Most are looking for something in between, and to aid this one of the strategies employed is investing in a tax efficient way into high growth SMEs.
This approach allows an investor to support the next generation of exciting, British businesses while mitigating some of the risk through the use of tax efficient incentives and reliefs. This also allows for a greater upside benefit, particularly when the return is compared to the net investment outlay.
There are a number of ways that investors can invest tax efficiently, each with their own focus and benefits, giving investors the ability to choose an approach that best suits their priorities and personal circumstances.
And on the highest of levels, these investment choices can be divided into five main ways.
1. Individual Savings Accounts (ISA’s)
Individual Savings Accounts, or ISA’s, will almost certainly be the most widely recognised investment method on this list. Capital invested into an ISA is allowed to grow in a tax-free environment, meaning that any income, be that interest for Cash ISA’s or dividends or capital growth for S&S ISA’s will be exempt from the respective taxes.
The next – hopefully – well known way to invest in a tax efficient way is through pensions. Pension contributions up to the annual allowance of £40,000 – or 100% of your income if lower – can be made with tax relief at your prevailing rate of income tax. This allowance is tapered for high income individuals. An individual is a high income individual where ‘threshold income’ exceeds £110,000 and ‘adjusted income’ exceeds £150,000. The annual allowance is reduced by £1 for every £2 of adjusted income in excess of £150,000 but cannot be reduced below £10,000.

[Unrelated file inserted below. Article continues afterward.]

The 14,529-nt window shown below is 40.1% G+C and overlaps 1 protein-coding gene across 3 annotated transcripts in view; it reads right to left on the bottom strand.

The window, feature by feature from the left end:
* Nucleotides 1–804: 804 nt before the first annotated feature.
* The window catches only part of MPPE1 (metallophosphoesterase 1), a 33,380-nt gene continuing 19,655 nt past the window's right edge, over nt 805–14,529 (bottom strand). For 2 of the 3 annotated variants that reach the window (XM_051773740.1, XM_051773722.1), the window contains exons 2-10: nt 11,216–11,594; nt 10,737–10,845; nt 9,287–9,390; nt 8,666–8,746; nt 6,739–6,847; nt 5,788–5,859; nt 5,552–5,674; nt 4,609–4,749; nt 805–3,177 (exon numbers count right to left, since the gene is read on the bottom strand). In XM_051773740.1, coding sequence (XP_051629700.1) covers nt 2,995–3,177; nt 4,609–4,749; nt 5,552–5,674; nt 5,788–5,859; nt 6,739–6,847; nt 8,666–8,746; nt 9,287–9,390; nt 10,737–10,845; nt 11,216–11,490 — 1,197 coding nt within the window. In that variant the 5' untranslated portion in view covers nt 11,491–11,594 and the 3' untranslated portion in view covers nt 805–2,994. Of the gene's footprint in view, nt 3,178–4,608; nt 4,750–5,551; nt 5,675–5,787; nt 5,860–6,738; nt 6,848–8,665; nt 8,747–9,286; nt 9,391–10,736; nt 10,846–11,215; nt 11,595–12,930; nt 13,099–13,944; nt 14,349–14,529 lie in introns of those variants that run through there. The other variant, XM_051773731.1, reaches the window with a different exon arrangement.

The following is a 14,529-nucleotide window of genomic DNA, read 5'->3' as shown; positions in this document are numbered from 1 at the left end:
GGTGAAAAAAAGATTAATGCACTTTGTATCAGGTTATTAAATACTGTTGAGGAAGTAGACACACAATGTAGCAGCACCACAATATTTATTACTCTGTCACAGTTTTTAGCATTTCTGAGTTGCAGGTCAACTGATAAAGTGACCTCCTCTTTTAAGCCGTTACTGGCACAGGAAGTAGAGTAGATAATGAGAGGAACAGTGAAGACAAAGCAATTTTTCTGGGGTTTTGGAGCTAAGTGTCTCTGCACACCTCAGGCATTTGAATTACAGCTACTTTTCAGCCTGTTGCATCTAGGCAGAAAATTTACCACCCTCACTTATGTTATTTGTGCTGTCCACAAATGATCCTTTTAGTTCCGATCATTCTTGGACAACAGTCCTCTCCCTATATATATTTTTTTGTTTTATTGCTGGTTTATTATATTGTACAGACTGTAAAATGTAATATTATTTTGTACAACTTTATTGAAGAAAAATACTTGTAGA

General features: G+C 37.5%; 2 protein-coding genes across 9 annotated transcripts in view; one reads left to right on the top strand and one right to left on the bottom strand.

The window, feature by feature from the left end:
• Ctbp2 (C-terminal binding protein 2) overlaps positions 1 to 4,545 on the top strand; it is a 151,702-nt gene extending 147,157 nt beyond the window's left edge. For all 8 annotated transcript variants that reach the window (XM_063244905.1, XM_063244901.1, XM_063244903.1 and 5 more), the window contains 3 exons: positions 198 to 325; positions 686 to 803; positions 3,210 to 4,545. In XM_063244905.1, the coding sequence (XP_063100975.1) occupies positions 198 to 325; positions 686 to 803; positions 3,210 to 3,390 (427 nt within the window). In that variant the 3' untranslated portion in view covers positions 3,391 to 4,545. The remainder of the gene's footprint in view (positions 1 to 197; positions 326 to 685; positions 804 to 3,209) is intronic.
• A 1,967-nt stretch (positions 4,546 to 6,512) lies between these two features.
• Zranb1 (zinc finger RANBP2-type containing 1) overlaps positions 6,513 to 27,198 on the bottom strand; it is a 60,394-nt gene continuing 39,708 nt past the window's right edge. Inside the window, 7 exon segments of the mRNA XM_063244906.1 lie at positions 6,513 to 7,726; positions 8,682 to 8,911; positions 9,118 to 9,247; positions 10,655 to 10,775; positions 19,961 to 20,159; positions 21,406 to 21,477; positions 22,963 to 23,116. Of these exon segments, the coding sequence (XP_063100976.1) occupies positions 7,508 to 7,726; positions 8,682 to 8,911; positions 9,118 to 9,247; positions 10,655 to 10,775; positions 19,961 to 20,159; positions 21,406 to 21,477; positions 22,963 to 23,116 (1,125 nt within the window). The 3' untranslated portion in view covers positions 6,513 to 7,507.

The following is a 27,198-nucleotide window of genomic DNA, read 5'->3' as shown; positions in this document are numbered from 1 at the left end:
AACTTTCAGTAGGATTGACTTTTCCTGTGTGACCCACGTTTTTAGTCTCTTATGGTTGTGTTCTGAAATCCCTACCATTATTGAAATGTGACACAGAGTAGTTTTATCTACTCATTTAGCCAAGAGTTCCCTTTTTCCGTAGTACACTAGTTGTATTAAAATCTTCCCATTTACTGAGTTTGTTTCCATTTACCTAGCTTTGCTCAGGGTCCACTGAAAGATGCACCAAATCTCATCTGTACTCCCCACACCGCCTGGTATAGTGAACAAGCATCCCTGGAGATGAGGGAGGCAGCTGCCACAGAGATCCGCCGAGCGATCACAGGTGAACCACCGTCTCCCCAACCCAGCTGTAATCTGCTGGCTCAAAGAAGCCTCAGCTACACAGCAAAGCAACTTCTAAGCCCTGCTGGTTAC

‘Threshold income’ is your net income less gross personal pension contributions.
‘Adjusted income’ is net income plus occupational pension contributions plus employer contributions.
Your pension pot is allowed to grow in a tax-free environment, so as with ISA’s, once you have paid into a pension scheme this amount can be invested into allowable assets, which can provide an income or growth without needing to pay tax.
Self-Invested Personal Pensions (SIPPs) and Small Self-Administered Schemes (SSASs) are pension wrappers designed for business owners that that are controlled by the scheme beneficiaries and allow the members to invest into a wide variety of assets to achieve growth in their investment.
3. Enterprise Investment Scheme (EIS)
This offers investors the ability to back unlisted businesses, which generally represent higher risk due to their early stage and lack of liquidity. This is offset by a raft of tax reliefs, including the headline income tax relief of 30% on the value of your investment, as well as capital gains deferral on invested gains and exemption on growth achieved. To further mitigate the risk, EIS shares are eligible for loss relief on the net invested amount if the investment doesn’t produce a return, potentially reducing the total exposure to 38.5%.
4. Seed Enterprise Investment Scheme (SEIS)
The younger sibling of the EIS, SEIS was launched in 2012 to cater for the earliest of all businesses seeking investment. This scheme provides support for the first £150,000 of external equity capital a business raises within its first two years of trading. By October 2017, SEIS had helped 6,665 companies raise over £621 million of investment and provides attractive incentives to investors for investing into these earliest stage businesses.
Representing this highest level of risk for investors, the SEIS tax reliefs are similar to, but greater than, those of EIS, with 50% income tax relief upfront and reinvestment relief that allows investors to reclaim 50% relief on a reinvested gain. These, along with the similar capital gains exemption on disposal and loss relief, ensure a potential total exposure as low as 13.5%. However, it should be stressed that these are the earliest of the early businesses and are therefore the riskiest, with limited liquidity and a potentially long wait to an exit, if any.
5. Venture Capital Trusts
More of a cousin than sibling to the enterprise schemes, VCT’s take a slightly different structure for investment and allow a wider range of companies, though the reliefs can be similar to the two schemes.